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A creative and artistic people, the Ghassulians used stone tools to forge metal into fine objects. And at the same time, they learned how to cultivate grapes for wine, produced beautiful pottery and constructed dwellings underground. But the most impressive skill belonging to this ancient culture has only recently been revealed.

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Of course, the revelations that were uncovered back in 2017 are far from the only archaeological discoveries to be made in and around Tel Be’er Sheva over the years. In 1969 for example experts began excavating a site located some five miles east of Neveh Noy. Its location is thought to be near the heart of the original biblical city.

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As well as biblical links, excavations have revealed something else about Tel Be’er Sheva: the region has been inhabited since around the fourth millennium B.C. And as such, the city is a veritable hotbed of archaeological treasures. But like many places, this corner of Israel is changing fast, putting its fascinating heritage at risk.

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As part of a scheme to protect the region’s historical treasures, the Israel Antiquities Authority, or IAA, began conducting emergency excavations in Beersheba in 2017. And in the neighborhood of Neveh Noy, they certainly found something worth protecting. In fact, it was a relic so valuable that the organization commissioned an extensive study that would take years to complete.

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In Neveh Noy, experts from Tel Aviv University and the Geological Survey of Israel joined forces with the IAA to excavate the fascinating site. And what they found confirmed the ground-breaking nature of the initial find. In September 2020 they eventually published the results of their study in the Journal of Archaeological Science: Reports.

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So what had these archaeologists found beneath the unassuming streets of Neveh Noy? According to the study, they had uncovered what could be the earliest example of a technology that would go on to change the world. Here, artisans fine-tuned a process that would ultimately launch humanity into its next age.

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What the archaeologists found, it was revealed, is believed to be the first example of a furnace, used for smelting copper ore, found anywhere in the world. In fact, they uncovered an entire workshop dedicated to the technology, which would have been exceptionally advanced for its time. But what exactly is the significance of this find?

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When humans first discovered copper ore, experts believe, they were content with hammering the material and using it to make attractive, green-hued ornaments. But after millennia had passed, they began to wonder what else they could do with this substance. Eventually, they began melting it inside pottery vessels known as crucibles, extracting pure metal from the ore for the first time.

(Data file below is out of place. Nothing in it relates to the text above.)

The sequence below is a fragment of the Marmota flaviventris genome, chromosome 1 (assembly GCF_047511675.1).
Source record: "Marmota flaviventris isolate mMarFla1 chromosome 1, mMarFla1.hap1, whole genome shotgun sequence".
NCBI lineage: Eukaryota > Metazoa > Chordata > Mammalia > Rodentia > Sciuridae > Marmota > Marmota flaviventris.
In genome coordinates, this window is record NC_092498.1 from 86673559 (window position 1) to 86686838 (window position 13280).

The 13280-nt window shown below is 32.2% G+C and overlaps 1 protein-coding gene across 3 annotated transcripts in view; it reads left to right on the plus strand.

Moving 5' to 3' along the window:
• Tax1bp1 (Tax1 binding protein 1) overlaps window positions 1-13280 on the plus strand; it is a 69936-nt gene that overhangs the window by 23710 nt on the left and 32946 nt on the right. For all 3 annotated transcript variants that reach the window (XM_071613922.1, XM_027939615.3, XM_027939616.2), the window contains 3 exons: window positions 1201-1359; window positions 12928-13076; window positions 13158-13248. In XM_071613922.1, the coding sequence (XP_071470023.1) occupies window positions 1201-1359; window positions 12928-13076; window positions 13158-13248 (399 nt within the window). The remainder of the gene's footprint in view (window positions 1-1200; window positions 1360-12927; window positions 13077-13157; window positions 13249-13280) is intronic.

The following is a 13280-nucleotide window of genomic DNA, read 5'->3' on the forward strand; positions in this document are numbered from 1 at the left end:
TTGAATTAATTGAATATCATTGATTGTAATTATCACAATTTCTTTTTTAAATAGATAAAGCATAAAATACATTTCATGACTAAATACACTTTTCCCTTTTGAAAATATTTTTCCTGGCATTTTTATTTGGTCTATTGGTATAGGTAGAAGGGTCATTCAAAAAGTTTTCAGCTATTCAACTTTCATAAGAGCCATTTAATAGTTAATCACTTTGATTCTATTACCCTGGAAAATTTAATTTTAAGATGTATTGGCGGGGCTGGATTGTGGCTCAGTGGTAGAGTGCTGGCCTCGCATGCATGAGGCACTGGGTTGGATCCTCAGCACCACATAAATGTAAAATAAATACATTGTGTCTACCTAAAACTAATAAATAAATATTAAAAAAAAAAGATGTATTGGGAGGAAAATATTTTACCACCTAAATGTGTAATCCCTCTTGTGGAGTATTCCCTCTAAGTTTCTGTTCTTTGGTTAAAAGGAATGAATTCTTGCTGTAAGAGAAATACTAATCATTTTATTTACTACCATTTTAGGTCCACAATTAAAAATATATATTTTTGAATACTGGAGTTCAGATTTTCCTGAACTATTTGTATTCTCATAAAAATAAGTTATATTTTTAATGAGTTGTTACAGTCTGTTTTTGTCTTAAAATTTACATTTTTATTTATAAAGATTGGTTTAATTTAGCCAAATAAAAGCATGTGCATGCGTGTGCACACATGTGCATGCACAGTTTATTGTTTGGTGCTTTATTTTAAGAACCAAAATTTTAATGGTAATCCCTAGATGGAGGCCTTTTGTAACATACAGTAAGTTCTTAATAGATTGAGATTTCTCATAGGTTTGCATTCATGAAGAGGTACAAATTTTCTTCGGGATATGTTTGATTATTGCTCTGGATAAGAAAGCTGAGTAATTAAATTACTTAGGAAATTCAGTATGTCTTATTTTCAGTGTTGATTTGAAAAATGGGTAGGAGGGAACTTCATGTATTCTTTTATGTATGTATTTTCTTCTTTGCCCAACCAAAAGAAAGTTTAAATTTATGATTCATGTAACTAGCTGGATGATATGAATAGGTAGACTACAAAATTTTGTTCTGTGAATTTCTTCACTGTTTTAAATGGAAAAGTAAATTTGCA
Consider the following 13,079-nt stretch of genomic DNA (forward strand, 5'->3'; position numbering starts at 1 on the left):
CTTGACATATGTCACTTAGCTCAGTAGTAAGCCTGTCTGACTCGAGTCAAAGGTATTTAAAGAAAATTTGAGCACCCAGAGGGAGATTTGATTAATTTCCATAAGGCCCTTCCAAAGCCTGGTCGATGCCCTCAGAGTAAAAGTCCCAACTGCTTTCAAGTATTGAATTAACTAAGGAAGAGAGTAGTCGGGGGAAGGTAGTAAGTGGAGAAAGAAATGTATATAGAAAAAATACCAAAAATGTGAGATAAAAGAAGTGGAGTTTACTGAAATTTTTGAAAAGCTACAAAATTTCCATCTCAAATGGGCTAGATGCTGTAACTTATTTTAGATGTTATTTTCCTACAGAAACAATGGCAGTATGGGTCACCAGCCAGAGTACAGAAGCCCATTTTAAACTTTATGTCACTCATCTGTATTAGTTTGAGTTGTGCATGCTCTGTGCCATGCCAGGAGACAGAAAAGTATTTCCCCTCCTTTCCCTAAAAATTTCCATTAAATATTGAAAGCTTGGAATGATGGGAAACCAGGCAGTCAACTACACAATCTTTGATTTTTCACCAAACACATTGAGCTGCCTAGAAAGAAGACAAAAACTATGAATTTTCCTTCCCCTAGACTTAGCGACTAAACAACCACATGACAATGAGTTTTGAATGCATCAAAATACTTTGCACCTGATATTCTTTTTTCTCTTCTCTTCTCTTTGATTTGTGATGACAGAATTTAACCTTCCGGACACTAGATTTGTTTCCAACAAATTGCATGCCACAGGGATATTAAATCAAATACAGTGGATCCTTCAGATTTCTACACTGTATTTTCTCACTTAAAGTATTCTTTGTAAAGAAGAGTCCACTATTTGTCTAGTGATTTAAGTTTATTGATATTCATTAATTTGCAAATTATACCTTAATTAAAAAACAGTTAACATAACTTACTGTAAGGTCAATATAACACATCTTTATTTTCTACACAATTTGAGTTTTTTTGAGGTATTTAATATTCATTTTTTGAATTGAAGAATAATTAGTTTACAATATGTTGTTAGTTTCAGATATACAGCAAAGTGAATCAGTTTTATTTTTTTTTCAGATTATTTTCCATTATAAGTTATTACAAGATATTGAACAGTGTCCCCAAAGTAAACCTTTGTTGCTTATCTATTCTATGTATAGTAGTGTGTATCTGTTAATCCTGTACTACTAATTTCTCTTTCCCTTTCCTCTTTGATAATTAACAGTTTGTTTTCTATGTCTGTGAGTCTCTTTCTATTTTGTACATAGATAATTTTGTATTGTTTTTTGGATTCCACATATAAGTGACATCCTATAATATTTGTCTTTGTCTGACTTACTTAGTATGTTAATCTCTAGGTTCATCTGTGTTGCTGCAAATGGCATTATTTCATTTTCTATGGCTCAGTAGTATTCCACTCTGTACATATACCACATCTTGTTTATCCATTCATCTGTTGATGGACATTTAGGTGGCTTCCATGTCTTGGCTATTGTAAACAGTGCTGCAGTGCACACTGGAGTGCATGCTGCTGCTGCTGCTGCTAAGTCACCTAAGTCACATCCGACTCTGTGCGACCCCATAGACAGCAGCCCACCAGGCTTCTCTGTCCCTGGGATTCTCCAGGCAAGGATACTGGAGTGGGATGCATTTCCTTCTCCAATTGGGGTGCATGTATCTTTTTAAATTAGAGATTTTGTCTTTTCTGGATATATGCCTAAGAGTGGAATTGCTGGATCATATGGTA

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The real revelation came, however, when humans invented the furnace, allowing them to smelt large amounts of copper ore. And now, archaeologists have located one of the very earliest known examples of this game-changing technology in Tel Be’er Sheva. In fact, according to the study, numerous examples from the same period have been discovered across the biblical city.

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Of course, this discovery is not concrete evidence that furnaces originated in Tel Be’er Sheva. But representing as it does as the earliest permanent and non-portable example ever found, it highlights just how advanced the Ghassulians were for their time. And as such, it has shed new light on how this ancient society functioned towards the end of the Neolithic era.

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“The excavation revealed evidence for domestic production from the Chalcolithic period, about 6,500 years ago,” the IAA’s Talia Abulafia told the news website Phys.org in October 2020. “The surprising finds include a small workshop for smelting copper with shards of a furnace – a small installation made of tin in which copper ore was smelted – as well as a lot of copper slag.”

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According to the study, the workshop at Neveh Noy produced metal from copper ore in two phases. First, it seems, ore would be heated inside the furnace, before being transferred to a crucible, where it would be further purified. But the specific details of the process would have been regarded as highly valuable knowledge at the time, kept a closely-guarded secret from prying eyes.

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Historically, furnaces have typically been built in close proximity to the mines which produce the ore for smelting. But at Neveh Noy, things were different. In fact, analysis of the resulting metal’s chemical signature revealed that raw materials were hauled to the site from another location: Wadi Faynan, some 60 miles to the east. So why the long journey?